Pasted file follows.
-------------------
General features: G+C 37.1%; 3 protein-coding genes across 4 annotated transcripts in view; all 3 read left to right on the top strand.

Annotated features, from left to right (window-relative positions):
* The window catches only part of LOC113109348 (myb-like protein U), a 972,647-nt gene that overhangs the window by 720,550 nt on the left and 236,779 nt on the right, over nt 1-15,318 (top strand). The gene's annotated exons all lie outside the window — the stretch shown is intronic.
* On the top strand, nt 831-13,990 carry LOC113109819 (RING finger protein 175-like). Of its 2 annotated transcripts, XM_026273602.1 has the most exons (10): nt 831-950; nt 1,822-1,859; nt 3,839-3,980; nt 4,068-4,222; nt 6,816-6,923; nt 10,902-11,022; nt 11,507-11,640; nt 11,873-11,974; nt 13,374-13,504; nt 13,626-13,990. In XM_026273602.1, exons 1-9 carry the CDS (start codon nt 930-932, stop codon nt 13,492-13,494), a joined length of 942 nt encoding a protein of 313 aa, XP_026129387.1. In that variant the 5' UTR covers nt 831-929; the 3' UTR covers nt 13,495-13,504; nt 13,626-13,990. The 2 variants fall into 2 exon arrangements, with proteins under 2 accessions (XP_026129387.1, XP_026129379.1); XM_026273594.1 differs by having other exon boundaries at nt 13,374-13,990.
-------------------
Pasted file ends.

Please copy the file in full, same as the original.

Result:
General features: G+C 37.1%; 3 protein-coding genes across 4 annotated transcripts in view; all 3 read left to right on the top strand.

Annotated features, from left to right (window-relative positions):
* The window catches only part of LOC113109348 (myb-like protein U), a 972,647-nt gene that overhangs the window by 720,550 nt on the left and 236,779 nt on the right, over nt 1-15,318 (top strand). The gene's annotated exons all lie outside the window — the stretch shown is intronic.
* On the top strand, nt 831-13,990 carry LOC113109819 (RING finger protein 175-like). Of its 2 annotated transcripts, XM_026273602.1 has the most exons (10): nt 831-950; nt 1,822-1,859; nt 3,839-3,980; nt 4,068-4,222; nt 6,816-6,923; nt 10,902-11,022; nt 11,507-11,640; nt 11,873-11,974; nt 13,374-13,504; nt 13,626-13,990. In XM_026273602.1, exons 1-9 carry the CDS (start codon nt 930-932, stop codon nt 13,492-13,494), a joined length of 942 nt encoding a protein of 313 aa, XP_026129387.1. In that variant the 5' UTR covers nt 831-929; the 3' UTR covers nt 13,495-13,504; nt 13,626-13,990. The 2 variants fall into 2 exon arrangements, with proteins under 2 accessions (XP_026129387.1, XP_026129379.1); XM_026273594.1 differs by having other exon boundaries at nt 13,374-13,990.